A Mine-Free MozambiqueDecades of international relief efforts and humanitarian aid helped result in a mine-free Mozambique. The country had been “mine-contaminated” for decades as a result of years of fighting and civil war. The civil war resulted in land mines covering most of the land thereby creating hazardous conditions and impeding a normal quality of life for the country’s citizens. Mozambique declared independence from France in 1975, yet greatly struggled to strengthen and solidify its government and economy partially due to the vast amount of remaining inactivated mines posing threats across the country. Poverty rates in the newly independent country skyrocketed as one result of this.

Civil War

Mozambique’s civil war, which occurred from 1977 to 1992, was a lengthy and violent conflict resulting in 1 million deaths. In addition to the deaths, both sides left large amounts of land mines around the country. Mines in Mozambique threatened many aspects of daily life in the country such as being able to go to work or school or even retrieving clean water. Mines severely affected farmers in particular, as they were unable to work their land without fear which threatened their source of income.


Significant economic growth began once the civil war ended. Poverty rates began to fall while the population started to grow. Though the population is growing fast and a large percentage of the country continues to live in poverty, that percentage has fallen over the past few decades from more than 70% in 1996-97 to 60% in 2019.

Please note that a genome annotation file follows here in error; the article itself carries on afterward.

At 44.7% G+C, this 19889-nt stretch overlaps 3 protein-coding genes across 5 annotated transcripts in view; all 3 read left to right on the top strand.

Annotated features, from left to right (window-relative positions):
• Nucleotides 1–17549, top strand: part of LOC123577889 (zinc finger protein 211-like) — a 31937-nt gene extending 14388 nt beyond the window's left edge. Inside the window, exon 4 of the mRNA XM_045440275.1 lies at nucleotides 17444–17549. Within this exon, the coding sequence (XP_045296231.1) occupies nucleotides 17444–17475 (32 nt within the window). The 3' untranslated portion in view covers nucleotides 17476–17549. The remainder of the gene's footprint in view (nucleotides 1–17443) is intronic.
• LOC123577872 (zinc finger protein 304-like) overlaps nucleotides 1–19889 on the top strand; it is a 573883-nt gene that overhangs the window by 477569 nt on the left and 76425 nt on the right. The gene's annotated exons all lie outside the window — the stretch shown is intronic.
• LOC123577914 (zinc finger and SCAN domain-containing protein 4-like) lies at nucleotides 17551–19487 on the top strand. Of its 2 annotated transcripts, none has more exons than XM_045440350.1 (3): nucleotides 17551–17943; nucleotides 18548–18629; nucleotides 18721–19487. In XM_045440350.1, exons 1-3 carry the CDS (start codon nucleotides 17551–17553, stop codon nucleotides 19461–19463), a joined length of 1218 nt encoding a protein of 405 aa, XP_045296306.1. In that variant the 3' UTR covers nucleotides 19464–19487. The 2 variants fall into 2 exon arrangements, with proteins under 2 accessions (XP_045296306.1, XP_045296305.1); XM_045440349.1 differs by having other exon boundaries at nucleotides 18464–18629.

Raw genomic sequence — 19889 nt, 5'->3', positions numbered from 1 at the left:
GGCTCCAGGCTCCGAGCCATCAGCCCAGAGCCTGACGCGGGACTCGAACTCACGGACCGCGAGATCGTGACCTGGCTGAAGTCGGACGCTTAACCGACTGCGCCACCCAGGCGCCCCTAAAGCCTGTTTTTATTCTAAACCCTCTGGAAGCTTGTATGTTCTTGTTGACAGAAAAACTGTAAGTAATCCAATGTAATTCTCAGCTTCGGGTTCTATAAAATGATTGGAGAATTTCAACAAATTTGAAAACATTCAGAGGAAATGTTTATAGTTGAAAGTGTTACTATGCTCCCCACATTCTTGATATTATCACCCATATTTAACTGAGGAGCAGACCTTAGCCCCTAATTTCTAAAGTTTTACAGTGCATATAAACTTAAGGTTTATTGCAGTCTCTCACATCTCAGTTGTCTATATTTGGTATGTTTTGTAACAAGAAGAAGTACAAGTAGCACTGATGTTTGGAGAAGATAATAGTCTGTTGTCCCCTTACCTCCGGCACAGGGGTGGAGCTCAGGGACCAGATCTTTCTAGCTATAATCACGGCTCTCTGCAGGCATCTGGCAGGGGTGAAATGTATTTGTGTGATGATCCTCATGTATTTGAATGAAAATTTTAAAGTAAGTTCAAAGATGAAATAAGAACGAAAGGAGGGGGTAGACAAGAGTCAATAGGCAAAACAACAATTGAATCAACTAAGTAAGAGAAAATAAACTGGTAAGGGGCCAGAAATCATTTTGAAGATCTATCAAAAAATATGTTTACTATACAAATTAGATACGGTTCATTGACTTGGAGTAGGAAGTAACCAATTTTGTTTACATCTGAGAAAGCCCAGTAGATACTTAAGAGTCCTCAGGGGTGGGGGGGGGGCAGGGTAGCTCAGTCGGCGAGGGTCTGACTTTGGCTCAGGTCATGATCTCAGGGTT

In 2008, 69.7% of the country lived at the international poverty line, yet by 2014 that figure fell to approximately 61.4% indicating significant progress.

International Efforts

In 2014, Mozambique was declared mine-free after at least three decades of international cooperation efforts. A mine-free Mozambique happened largely thanks to organizations such as the Canadian Association for Mine and Explosive Ordinance Security (CAMEO) and the Swiss government’s cooperation program.

The main goal of these programs were to pursue mine-clearing efforts in a humanitarian manner. Many of the people in the organizations and international groups were former members of the military or trained similarly, so they had the right equipment to deal with the land mines that remained in Mozambique after the civil war.

Mozambique also receives help from various NGOs including the Mine Action Coordinator for Handicap International (HI) which also seeks to demine the country. HI is part of the U.N.’s Development Program, which, unfortunately, is constantly overstretched around the world. However, although the operation was working “below capacity,” Mozambique still managed to successfully demine in 2014, according to The New Humanitarian (TNH).

Though there were significant obstacles on the path to being mine-free such as organizations redirecting aid elsewhere and government corruption, a mine-free Mozambique looked possible in the early 2010s. With the help of various governments, international organizations and NGOs, the country is now an exemplar in the region of what demining efforts can achieve.

Looking forward, those tracking the country’s progress are hopeful that Mozambique can continue to slash its poverty rate. The COVID-19 pandemic has halted poverty relief efforts, but the country is hopeful that it can return to its pre-pandemic downward trend. A significant focus will be on creating equity between rural and urban areas as well as ensuring a debt-free and uncorrupt government.

– Lara Drinan
Photo: Flickr